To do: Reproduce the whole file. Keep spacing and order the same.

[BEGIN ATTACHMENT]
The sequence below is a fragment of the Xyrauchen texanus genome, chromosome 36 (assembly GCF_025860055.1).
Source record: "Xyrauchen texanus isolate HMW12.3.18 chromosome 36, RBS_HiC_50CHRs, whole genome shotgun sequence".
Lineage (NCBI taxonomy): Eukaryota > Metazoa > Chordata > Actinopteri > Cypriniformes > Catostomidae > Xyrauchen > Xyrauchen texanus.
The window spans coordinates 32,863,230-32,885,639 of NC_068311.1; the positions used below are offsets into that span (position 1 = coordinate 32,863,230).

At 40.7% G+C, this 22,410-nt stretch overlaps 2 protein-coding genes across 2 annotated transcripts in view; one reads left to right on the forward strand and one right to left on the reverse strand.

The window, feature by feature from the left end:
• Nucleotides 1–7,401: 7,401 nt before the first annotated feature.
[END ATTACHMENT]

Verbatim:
The sequence below is a fragment of the Xyrauchen texanus genome, chromosome 36 (assembly GCF_025860055.1).
Source record: "Xyrauchen texanus isolate HMW12.3.18 chromosome 36, RBS_HiC_50CHRs, whole genome shotgun sequence".
Lineage (NCBI taxonomy): Eukaryota > Metazoa > Chordata > Actinopteri > Cypriniformes > Catostomidae > Xyrauchen > Xyrauchen texanus.
The window spans coordinates 32,863,230-32,885,639 of NC_068311.1; the positions used below are offsets into that span (position 1 = coordinate 32,863,230).

At 40.7% G+C, this 22,410-nt stretch overlaps 2 protein-coding genes across 2 annotated transcripts in view; one reads left to right on the forward strand and one right to left on the reverse strand.

The window, feature by feature from the left end:
• Nucleotides 1–7,401: 7,401 nt before the first annotated feature.